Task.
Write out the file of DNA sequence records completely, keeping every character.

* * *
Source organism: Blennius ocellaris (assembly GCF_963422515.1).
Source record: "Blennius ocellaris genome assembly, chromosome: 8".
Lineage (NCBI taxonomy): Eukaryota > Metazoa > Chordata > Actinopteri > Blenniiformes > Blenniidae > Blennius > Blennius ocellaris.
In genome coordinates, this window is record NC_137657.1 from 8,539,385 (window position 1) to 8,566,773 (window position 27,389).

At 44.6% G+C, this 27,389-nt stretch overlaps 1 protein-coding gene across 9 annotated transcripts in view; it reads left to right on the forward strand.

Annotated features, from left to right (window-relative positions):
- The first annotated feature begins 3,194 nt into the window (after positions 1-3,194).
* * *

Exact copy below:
Source organism: Blennius ocellaris (assembly GCF_963422515.1).
Source record: "Blennius ocellaris genome assembly, chromosome: 8".
Lineage (NCBI taxonomy): Eukaryota > Metazoa > Chordata > Actinopteri > Blenniiformes > Blenniidae > Blennius > Blennius ocellaris.
In genome coordinates, this window is record NC_137657.1 from 8,539,385 (window position 1) to 8,566,773 (window position 27,389).

At 44.6% G+C, this 27,389-nt stretch overlaps 1 protein-coding gene across 9 annotated transcripts in view; it reads left to right on the forward strand.

Annotated features, from left to right (window-relative positions):
- The first annotated feature begins 3,194 nt into the window (after positions 1-3,194).